The ultimate shame for a covenant people is to be found disloyal. God will be faithful to His purpose for humankind and will pursue it to its glorious end.
Becoming equipped for leadership requires that we discipline ourselves in following God's way of life, allowing the mind of Jesus Christ to be in us in.
Even though Christians have been called to follow Christ, their journey to the Kingdom of God is preparation for leadership under Him. John Ritenbaugh explains that the covenants play a key role in this godly preparation. They not only show us what God req. . .
John Ritenbaugh, reminding us that the Church is unique in that it does not believe God's Law has been done away, warns that the governments and culture of the offspring of Jacob suffer from a dearth of leadership, dramatizing the observation of Ralph Wald. . .
John Ritenbaugh, asserting that the term leadership never explicitly appears in the King James Version of the Bible,while the terms follow and follower are abundantly distributed, concludes that any form of leadership must be preceded by following. God tel. . .
Despite having served mankind well for millennia, marriage is crumbling under a three-pronged attack. Marriage is vital to understanding God's purpose.
Pertinent scriptures and comments on the seventh fruit of the Spirit, faithfulness.
Richard Ritenbaugh, reflecting on America's Pledge of Allegiance, originally written in 1892 by Francis Bellamy, a Baptist minister and Christian socialist, suggests that the current embracing of socialist values could have had earlier sources than we orig. . .
The phrase "a virtuous woman" means "woman of worth," "woman of strength," or "woman of noble character." It denotes a woman of skill, aptitude, or achievement.
God gives grace from start to finish in a person's relationship with Him. It cannot be limited merely to justification and His forgiveness of our sins.
Boaz is a type of Jesus Christ. Boaz' actions toward Ruth give us insight into the character of our Savior, particularly in His office of Judge.
Because we would die from exposure to God's glory, the name of God, reflecting His characteristics, is the only way we can approach God.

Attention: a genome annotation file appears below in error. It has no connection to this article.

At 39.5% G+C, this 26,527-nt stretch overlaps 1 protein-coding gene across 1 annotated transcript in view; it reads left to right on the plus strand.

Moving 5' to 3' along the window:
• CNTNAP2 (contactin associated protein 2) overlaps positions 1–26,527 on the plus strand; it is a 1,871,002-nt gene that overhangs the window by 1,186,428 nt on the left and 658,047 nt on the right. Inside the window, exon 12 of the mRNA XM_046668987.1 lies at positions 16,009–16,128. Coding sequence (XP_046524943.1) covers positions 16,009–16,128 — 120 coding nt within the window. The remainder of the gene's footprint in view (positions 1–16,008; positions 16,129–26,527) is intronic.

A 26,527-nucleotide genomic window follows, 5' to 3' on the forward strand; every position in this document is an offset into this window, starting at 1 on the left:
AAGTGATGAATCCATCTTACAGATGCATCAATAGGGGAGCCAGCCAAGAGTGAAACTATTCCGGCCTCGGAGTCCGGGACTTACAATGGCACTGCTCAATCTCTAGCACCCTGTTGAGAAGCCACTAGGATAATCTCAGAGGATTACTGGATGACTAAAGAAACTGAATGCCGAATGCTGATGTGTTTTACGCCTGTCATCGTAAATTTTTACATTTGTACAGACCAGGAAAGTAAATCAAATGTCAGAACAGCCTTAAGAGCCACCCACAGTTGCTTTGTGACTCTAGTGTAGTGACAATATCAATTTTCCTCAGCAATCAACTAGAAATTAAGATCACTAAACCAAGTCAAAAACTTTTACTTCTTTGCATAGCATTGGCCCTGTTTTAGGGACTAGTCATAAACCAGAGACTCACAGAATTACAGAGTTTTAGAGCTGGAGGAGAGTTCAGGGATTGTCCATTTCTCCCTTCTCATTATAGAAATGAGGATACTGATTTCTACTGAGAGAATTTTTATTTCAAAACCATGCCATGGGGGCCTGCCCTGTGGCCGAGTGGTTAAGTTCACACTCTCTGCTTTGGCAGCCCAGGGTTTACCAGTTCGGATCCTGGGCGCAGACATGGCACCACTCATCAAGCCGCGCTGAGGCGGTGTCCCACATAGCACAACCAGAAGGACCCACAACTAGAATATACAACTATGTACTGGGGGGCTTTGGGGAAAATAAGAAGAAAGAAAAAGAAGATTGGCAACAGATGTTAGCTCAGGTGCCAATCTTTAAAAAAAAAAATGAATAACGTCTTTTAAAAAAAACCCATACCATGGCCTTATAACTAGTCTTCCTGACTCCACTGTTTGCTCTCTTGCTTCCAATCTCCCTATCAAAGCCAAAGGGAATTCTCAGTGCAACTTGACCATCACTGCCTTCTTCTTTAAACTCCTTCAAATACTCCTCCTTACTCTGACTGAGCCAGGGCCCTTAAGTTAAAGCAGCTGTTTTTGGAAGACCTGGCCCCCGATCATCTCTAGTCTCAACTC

Grace implies empowerment for growth. It is the single most important aspect of our salvation, and His giving of it is completely unmerited on our part.
John Ritenbaugh, focusing upon Deuteronomy 30:15-20, stresses that the choices we make on the day-to-day basis have long-term spiritual consequences. Only the immature think their behaviors will not catch up with them (Numbers 32:23). If we learn to fear a. . .
John Ritenbaugh investigates the second chapter of Lamentations, which reflects the emotional state of a stunned observer, realizing that God had wreaked havoc and destruction upon His chosen people, making them the focus of scorn and ridicule of all of th. . .
Luke records four female ancestors of Christ: Tamar, Rahab, Ruth, and Bathsheba. Three out of the four were Gentiles and 3/4 also had glaring sexual problems
God has invited us into a love relationship—one in which He has already shown Himself to be absolutely faithful. If we truly love Him, severing our affections with this world, we will meet the demands of becoming holy. God's Holy Spirit enables us to. . .
It is impossible to be a Christian without being a child of God. When we are in God's family, we have distinct privileges.
Love motivates the two intrinsic parts of God's holy character—goodness and severity, as He seeks to rescue humanity from the consequences of sin.
Richard Ritenbaugh, asking why Christians should ruminate about sorrow and grief instead of focusing on happy thoughts, reminds us that death and suffering are staple features of the human condition and that we need to learn how to handle grief and loss, t. . .
Although many lessons of the book of Ruth allude to Old Covenant teachings, Ruth prefigures New Covenant principles such as mercy, Christ's care, and acceptance.
The epistle of Hebrews is so vital to Christians in the first century and now because it explains the unique place and power of Christianity's High Priest.
Faithfulness is a hallmark of a true Christian, yet unfaithfulness is prevalent at the end of the age. Here is what the Bible teaches about faithfulness.
Richard Ritenbaugh, pointing to I and II Chronicles as the most overlooked and most infrequently cited book, a document the Greeks referred to as a miscellaneous compilation of 'things omitted' from I and II Samuel and I and II Kings, maintains that Chroni. . .
After making the covenant with God, how does a person avoid backsliding? The answer lies in seeking God, which involves much more than commonly thought.
The spiritual journey of God's people is more difficult than the physical one of the ancient Israelites, requiring as it does more resources to navigate.
Richard Ritenbaugh, reiterating that the book of Chronicles, written around 420 BC, after Israel had returned from captivity, was not intended to be so much as a historical record as a sermon, drawing lessons from the historical record, showing what happen. . .
Because we are all sinners, we have earned only death; justification is not earned, but must come through faith and believing God as did our father Abraham.
Richard Ritenbaugh, focusing on the giants in Genesis 6, maintains that the spies may have exaggerated the size of the Anakim. These "giants" could have well been large for average human beings, but the giant aspect should perhaps been applied me. . .
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